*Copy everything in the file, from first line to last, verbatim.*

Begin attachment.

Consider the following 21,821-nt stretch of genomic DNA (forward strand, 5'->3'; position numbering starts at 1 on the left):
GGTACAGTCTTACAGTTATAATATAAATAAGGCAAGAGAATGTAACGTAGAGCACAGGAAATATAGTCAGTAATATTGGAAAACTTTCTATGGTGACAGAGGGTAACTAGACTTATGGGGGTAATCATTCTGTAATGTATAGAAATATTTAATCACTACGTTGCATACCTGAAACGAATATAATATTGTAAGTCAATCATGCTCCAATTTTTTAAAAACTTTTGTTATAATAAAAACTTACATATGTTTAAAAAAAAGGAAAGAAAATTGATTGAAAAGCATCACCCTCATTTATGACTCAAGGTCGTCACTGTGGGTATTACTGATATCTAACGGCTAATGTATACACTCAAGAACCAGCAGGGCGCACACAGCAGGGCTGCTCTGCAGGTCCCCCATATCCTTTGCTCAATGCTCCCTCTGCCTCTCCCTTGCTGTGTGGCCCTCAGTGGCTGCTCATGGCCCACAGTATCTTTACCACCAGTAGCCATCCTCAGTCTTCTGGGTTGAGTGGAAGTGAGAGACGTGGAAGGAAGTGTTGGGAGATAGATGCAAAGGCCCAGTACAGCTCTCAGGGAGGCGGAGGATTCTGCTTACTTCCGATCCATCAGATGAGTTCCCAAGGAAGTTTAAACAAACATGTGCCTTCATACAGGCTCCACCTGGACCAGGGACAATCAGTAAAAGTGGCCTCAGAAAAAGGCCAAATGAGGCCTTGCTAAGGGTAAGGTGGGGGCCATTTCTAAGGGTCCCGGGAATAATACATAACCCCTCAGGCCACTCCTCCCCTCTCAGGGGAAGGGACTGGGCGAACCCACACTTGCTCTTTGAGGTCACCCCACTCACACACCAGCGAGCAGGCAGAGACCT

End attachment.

Consider the following 21,821-nt stretch of genomic DNA (forward strand, 5'->3'; position numbering starts at 1 on the left):
GGTACAGTCTTACAGTTATAATATAAATAAGGCAAGAGAATGTAACGTAGAGCACAGGAAATATAGTCAGTAATATTGGAAAACTTTCTATGGTGACAGAGGGTAACTAGACTTATGGGGGTAATCATTCTGTAATGTATAGAAATATTTAATCACTACGTTGCATACCTGAAACGAATATAATATTGTAAGTCAATCATGCTCCAATTTTTTAAAAACTTTTGTTATAATAAAAACTTACATATGTTTAAAAAAAAGGAAAGAAAATTGATTGAAAAGCATCACCCTCATTTATGACTCAAGGTCGTCACTGTGGGTATTACTGATATCTAACGGCTAATGTATACACTCAAGAACCAGCAGGGCGCACACAGCAGGGCTGCTCTGCAGGTCCCCCATATCCTTTGCTCAATGCTCCCTCTGCCTCTCCCTTGCTGTGTGGCCCTCAGTGGCTGCTCATGGCCCACAGTATCTTTACCACCAGTAGCCATCCTCAGTCTTCTGGGTTGAGTGGAAGTGAGAGACGTGGAAGGAAGTGTTGGGAGATAGATGCAAAGGCCCAGTACAGCTCTCAGGGAGGCGGAGGATTCTGCTTACTTCCGATCCATCAGATGAGTTCCCAAGGAAGTTTAAACAAACATGTGCCTTCATACAGGCTCCACCTGGACCAGGGACAATCAGTAAAAGTGGCCTCAGAAAAAGGCCAAATGAGGCCTTGCTAAGGGTAAGGTGGGGGCCATTTCTAAGGGTCCCGGGAATAATACATAACCCCTCAGGCCACTCCTCCCCTCTCAGGGGAAGGGACTGGGCGAACCCACACTTGCTCTTTGAGGTCACCCCACTCACACACCAGCGAGCAGGCAGAGACCT